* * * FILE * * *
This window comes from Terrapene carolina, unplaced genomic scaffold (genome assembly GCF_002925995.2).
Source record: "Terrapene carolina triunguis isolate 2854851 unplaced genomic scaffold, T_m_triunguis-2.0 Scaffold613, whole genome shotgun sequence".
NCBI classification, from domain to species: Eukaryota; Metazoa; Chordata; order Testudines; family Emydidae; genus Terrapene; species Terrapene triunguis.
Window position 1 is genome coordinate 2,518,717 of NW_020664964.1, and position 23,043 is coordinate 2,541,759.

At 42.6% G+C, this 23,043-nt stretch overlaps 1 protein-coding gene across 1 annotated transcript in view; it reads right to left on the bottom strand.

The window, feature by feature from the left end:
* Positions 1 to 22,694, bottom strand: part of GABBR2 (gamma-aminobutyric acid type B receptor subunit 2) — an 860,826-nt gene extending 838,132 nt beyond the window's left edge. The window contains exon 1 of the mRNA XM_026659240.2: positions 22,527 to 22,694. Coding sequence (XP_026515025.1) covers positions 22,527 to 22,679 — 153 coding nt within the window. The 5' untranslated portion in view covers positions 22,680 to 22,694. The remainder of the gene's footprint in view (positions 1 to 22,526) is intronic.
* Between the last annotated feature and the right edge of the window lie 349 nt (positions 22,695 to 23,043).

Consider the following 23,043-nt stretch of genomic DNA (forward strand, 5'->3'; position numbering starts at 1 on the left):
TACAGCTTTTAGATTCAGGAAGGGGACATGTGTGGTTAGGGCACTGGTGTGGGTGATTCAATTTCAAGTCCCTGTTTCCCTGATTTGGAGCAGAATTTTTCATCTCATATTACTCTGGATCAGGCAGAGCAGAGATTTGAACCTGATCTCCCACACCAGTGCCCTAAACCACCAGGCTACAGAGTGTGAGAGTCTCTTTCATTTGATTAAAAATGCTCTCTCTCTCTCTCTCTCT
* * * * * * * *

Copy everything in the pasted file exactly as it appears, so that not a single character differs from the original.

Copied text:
This window comes from Terrapene carolina, unplaced genomic scaffold (genome assembly GCF_002925995.2).
Source record: "Terrapene carolina triunguis isolate 2854851 unplaced genomic scaffold, T_m_triunguis-2.0 Scaffold613, whole genome shotgun sequence".
NCBI classification, from domain to species: Eukaryota; Metazoa; Chordata; order Testudines; family Emydidae; genus Terrapene; species Terrapene triunguis.
Window position 1 is genome coordinate 2,518,717 of NW_020664964.1, and position 23,043 is coordinate 2,541,759.

At 42.6% G+C, this 23,043-nt stretch overlaps 1 protein-coding gene across 1 annotated transcript in view; it reads right to left on the bottom strand.

The window, feature by feature from the left end:
* Positions 1 to 22,694, bottom strand: part of GABBR2 (gamma-aminobutyric acid type B receptor subunit 2) — an 860,826-nt gene extending 838,132 nt beyond the window's left edge. The window contains exon 1 of the mRNA XM_026659240.2: positions 22,527 to 22,694. Coding sequence (XP_026515025.1) covers positions 22,527 to 22,679 — 153 coding nt within the window. The 5' untranslated portion in view covers positions 22,680 to 22,694. The remainder of the gene's footprint in view (positions 1 to 22,526) is intronic.
* Between the last annotated feature and the right edge of the window lie 349 nt (positions 22,695 to 23,043).

Consider the following 23,043-nt stretch of genomic DNA (forward strand, 5'->3'; position numbering starts at 1 on the left):
TACAGCTTTTAGATTCAGGAAGGGGACATGTGTGGTTAGGGCACTGGTGTGGGTGATTCAATTTCAAGTCCCTGTTTCCCTGATTTGGAGCAGAATTTTTCATCTCATATTACTCTGGATCAGGCAGAGCAGAGATTTGAACCTGATCTCCCACACCAGTGCCCTAAACCACCAGGCTACAGAGTGTGAGAGTCTCTTTCATTTGATTAAAAATGCTCTCTCTCTCTCTCTCTCT